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Heat loss bay windows with condensation and wood rot

Heat loss bay windows with condensation and wood rot

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  #1  
Old 06-24-13, 08:26 PM
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Heat loss bay windows with condensation and wood rot

I have a 4 panel, double-paned bay window in my living room. It has rotting wood trim around the glass panes in the middle two sections of the bay window. The bottom of the bay has discolored wood. I used my laser thermometer this past winter, and when it was approximately 10*F outside, the window trim read at 35*F, with the home at approx 70*F. I know the cold window is causing condensation to form and rot the wood...

I'd like to ask, is this too far gone, or can I save the window?

How do I insulate it so it does not condensate like this anymore?

How do I repair the damage done to the wood? If I have to replace wood pieces, should I be able to find those in the wood trim dept at a home depot?

I'd really rather not replace this window, if it can be helped... $$$ repairs sure beats a new $$$$ window!
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Old 06-24-13, 08:41 PM
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Although the wood is not rotten, it is damaged by the water formed by the condensation. We have the same problem in our home. To repair it you can sand it down and re-finish it, although I doubt is will ever look like new.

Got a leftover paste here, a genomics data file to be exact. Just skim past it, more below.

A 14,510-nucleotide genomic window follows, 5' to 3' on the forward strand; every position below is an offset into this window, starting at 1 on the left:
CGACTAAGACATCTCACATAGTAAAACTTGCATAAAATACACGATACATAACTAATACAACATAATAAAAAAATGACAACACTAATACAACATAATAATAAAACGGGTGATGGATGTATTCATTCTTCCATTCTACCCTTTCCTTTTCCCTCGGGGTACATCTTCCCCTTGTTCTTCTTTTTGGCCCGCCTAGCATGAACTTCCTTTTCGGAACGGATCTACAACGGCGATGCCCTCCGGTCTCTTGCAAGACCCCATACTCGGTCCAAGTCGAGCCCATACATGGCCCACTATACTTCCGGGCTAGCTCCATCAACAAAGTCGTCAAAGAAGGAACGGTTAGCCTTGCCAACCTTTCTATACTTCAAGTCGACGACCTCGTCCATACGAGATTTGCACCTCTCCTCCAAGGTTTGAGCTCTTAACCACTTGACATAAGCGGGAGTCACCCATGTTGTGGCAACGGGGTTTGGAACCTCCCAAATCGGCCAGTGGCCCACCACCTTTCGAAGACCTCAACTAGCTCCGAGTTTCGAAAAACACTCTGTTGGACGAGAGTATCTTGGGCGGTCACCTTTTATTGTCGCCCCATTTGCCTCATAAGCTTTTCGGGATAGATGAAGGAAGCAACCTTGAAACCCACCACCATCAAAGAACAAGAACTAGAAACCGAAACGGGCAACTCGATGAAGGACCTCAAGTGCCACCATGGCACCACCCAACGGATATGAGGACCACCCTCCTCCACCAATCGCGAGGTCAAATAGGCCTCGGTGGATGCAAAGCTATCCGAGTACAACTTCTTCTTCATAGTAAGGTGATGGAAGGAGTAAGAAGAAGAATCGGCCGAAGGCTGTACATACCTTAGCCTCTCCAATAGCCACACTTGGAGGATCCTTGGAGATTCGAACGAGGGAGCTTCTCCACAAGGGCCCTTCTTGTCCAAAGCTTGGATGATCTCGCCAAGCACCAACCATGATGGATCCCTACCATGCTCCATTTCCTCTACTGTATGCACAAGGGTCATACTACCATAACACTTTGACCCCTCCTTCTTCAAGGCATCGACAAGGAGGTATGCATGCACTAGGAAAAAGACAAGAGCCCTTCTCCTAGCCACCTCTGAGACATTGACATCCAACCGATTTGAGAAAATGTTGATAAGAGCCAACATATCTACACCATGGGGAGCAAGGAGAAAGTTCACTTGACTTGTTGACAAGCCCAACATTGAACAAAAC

To prevent it in the future, you need to lower the moisture in your home. I have also have very good success using that plastic insulating stuff you put on windows. It is easy to put on and take off.
 
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Old 06-24-13, 09:26 PM
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It's a small home. We keep the humidity that we can from showers in the bathroom by closing the door and running the fan long after we're done. We also got a new furnace and it has helped with the humidity..

My fingernail can pull apart the wood that has taken the dark grey appearance.. I think it's wet-rotted.

But I would like to fix the problem of the drastic difference in temperatures between ambient and window sill.. otherwise I think this will continue to happen..
 
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Old 06-24-13, 09:41 PM
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You can probably get new sashes from the window mfg, which would probably prolong the life of the rest of the window. Same thing will likely happen in time. If you don't mind the way they look, they will probably last until the window falls apart on its own.

To help prevent condensation, you could add a 3rd storm panel to the interior, which would fit in one of the flat areas of your interior trim. A glass shop could probably make these for you if you gave them the right measurements. That would probably be the cheapest option that would give you the best results.

I would suggest you forget about repairing the wood, and just put the interior storm window over it and forget about it.

It's possible you could get something from the mfg... under closer inspection, I see they are made by Kolbe & Kolbe Millwork.
 

Last edited by XSleeper; 06-24-13 at 09:57 PM.
 

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